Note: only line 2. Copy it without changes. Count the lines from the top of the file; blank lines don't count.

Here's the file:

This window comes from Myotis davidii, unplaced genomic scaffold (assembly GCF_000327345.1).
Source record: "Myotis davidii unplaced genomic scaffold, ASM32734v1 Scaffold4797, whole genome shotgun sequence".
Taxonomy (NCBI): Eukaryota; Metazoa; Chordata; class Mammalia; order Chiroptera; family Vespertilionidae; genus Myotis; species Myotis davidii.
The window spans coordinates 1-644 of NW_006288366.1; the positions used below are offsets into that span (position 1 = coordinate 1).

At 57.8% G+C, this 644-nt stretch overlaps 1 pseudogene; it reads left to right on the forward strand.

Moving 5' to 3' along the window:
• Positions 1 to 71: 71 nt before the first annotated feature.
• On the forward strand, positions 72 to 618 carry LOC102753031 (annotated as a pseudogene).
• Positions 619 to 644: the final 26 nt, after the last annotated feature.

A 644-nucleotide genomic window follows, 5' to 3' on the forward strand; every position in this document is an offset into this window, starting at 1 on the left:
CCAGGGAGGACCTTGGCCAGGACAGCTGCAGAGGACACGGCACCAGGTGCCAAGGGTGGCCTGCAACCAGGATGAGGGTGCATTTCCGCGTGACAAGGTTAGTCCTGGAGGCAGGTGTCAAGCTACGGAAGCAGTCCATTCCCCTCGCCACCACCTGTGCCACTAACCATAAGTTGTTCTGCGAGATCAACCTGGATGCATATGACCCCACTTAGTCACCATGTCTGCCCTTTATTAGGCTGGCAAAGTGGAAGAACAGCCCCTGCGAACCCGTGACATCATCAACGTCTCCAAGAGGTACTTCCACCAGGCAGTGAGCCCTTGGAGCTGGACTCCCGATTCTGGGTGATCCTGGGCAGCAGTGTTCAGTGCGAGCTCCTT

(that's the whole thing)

Source record: "Myotis davidii unplaced genomic scaffold, ASM32734v1 Scaffold4797, whole genome shotgun sequence".